Taking a closer look at the helmet, archaeologists found an inscription in Latin that read: “In the name of our Lord Jesus, the Holy Spirit, and God; and to all we say Amen/Oshere/Christ.” The helmet has been interpreted as both functional armor and a symbol of Anglo-Saxon power.
Excavations at Jorvik recovered some five tons of animal bone, also known as fauna remains. From these remains, archaeologists and zooarchaeologists know that mice and rats scurried around the Anglo-Saxons’ and Vikings’ feet. They caught, traded, and ate fish. Ducks and geese roamed the streets, while dogs, cats, and pigs scuttled around medieval homes. Plant or flora remains were also collected from the Viking town. From excavations, archaeologists believe that plant-based foods such as celery, coriander, lettuce, radishes, and parsnips were part of the Viking diet. These artifacts, while less attractive than others, are highly informative and significant to scholars’ understanding of the Viking world.
The silk headdress was not the only item with eastern roots that found its way to Jorvik. The Vikings had trade routes with the Baltic as well. In Jorvik, archaeologists found traces of amber from the Baltic. As with the silk, the amber seems to have been imported and then molded by York-based craftspeople. They manufactured rings, pendants, and beads.
Amber was a popular material for adornment in the Viking Age, but it may have been more than decorative. One archaeologist suggests that amber emitted a static charge or smell that the Vikings saw as a sign of magical power.
Another interesting artifact they found from the east was a cowrie seashell. Shells occur around the world, but this shell was of the species Cypraea pantherine. That species of shell occurs naturally in the Red Sea only. Coins offered additional evidence of the Vikings’ eastern connections.
Coins in Jorvik came from many different regions. One coin was made in present-day Uzbekistan around 903-908 CE. In the case of both the shell and the coins from the east, archaeologists were unable to determine if the Vikings traveled to the Red Sea or present-day Uzbekistan themselves, or if they acquired these objects from exchange with other marauding traders. What seems apparent is that the Vikings maintained interests in objects that could only be acquired in the East.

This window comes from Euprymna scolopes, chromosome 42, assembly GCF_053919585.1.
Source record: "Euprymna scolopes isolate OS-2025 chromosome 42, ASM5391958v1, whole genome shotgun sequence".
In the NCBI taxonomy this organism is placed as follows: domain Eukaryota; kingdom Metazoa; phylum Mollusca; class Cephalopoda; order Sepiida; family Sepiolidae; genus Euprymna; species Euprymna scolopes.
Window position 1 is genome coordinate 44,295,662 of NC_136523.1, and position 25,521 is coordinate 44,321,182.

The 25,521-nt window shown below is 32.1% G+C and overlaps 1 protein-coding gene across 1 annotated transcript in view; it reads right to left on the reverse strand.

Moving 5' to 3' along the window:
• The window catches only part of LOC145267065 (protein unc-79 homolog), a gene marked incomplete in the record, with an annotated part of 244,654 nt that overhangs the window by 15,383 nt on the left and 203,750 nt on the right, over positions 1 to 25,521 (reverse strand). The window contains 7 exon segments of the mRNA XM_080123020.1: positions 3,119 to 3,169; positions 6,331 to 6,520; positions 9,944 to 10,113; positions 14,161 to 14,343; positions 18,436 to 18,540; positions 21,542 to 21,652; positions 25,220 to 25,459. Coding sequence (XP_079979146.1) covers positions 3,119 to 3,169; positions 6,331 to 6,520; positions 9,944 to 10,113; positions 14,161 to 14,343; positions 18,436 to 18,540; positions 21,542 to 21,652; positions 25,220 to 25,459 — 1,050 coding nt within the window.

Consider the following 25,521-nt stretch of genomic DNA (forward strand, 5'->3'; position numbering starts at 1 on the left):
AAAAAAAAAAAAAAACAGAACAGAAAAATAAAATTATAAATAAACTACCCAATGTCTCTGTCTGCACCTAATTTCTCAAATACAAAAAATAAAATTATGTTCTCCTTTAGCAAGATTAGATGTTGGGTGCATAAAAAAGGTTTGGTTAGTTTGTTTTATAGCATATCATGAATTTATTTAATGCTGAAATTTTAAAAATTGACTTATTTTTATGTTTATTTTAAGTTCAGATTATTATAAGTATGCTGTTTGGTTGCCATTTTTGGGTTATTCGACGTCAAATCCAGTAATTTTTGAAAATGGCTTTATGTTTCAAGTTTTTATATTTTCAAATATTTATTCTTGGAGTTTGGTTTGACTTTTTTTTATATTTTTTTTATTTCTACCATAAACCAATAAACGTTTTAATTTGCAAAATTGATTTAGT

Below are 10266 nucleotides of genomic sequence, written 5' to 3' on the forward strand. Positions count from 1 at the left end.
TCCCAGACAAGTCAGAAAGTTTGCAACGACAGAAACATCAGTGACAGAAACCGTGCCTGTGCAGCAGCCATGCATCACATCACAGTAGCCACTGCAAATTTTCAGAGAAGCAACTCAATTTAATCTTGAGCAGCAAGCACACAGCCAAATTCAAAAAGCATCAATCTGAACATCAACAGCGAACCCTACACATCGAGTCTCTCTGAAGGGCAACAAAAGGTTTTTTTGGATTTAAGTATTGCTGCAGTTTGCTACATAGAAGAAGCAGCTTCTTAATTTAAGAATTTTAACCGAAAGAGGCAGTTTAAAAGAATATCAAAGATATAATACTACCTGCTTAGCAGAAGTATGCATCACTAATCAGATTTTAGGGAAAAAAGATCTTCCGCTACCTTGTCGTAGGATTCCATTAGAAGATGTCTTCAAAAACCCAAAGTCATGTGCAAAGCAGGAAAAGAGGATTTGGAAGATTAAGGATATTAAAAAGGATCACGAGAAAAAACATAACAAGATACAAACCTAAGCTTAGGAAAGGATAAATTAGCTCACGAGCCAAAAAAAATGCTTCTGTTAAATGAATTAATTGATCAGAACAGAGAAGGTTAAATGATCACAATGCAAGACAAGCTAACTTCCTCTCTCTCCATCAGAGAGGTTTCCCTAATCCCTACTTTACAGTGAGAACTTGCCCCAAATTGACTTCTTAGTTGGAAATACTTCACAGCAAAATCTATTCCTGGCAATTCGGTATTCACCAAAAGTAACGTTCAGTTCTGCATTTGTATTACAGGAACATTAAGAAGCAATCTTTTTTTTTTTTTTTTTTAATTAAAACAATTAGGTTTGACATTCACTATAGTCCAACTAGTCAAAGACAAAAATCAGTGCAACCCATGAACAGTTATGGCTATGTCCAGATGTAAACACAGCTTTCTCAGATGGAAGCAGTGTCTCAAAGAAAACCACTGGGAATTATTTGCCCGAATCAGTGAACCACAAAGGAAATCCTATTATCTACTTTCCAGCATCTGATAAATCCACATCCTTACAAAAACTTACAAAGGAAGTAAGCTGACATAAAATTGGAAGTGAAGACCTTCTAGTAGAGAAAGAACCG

According to some historians, the Scandinavians who first conquered the Anglo-Saxon kingdom of Eoforwic had previously been based in Ireland. At Jorvik, evidence of connections with Ireland emerged in the form of copper alloy ring pins. These metal pins with rings circling the pinhead may have been used to decorate clothing and/or fasten clothing together during the Viking Age. These ring pins debuted in Ireland in the tenth century.
Although many ring pins were collected during excavations of Jorvik, archaeologists have not yet determined if the ring pins were manufactured in Ireland and imported to Jorvik, or if Jorvik-based craftspeople made the ring pins in England, imitating the Irish style. What is clear is that Jorvik maintained connections to the west, that left a deep impression.
Archaeologists recovered an abundance of artifacts that seem to indicate that the Vikings put a lot of effort into their appearances. Excavations in Jorvik revealed that finger rings were popular during this period. Rings made of metal, glass, antler, and walrus ivory have been found in Jorvik. Rings made from walrus ivory indicate that the Vikings were connected to Arctic trade routes as well as western and eastern ports.
Jorvik was an important trade hub, but the Vikings also knew how to have fun. Archaeologists found numerous artifacts from the Jorvik excavations that illuminate how downtime may have been spent in medieval York. Evidence of possible games emerged in the form of dice and a partial hnefatafl board, and hnefatafl game pieces.
Archaeologists also excavated possible musical instruments including a panpipe and buzz bones (a medieval noise-making toy). These artifacts add another dimension to the busy medieval world of Viking Jorvik, a place where among the hustle and bustle of trade, games of the strategy took place and panpipes played.
Throughout Viking Jorvik, archaeologists uncovered a number of security implements. They found padlocks made of iron in cube and barrel shapes. Archaeologists also excavated keys. These keys were long and thin pieces of metal that could be inserted into padlocks. Decades of excavations show that medieval York was a place where the Vikings conquered the Anglo-Saxons, put down roots, and maintained extensive relations with the outside world. These artifacts reveal that their homes and towns were worth protecting and are essential to unlocking the secrets of Jorvik’s Viking Age.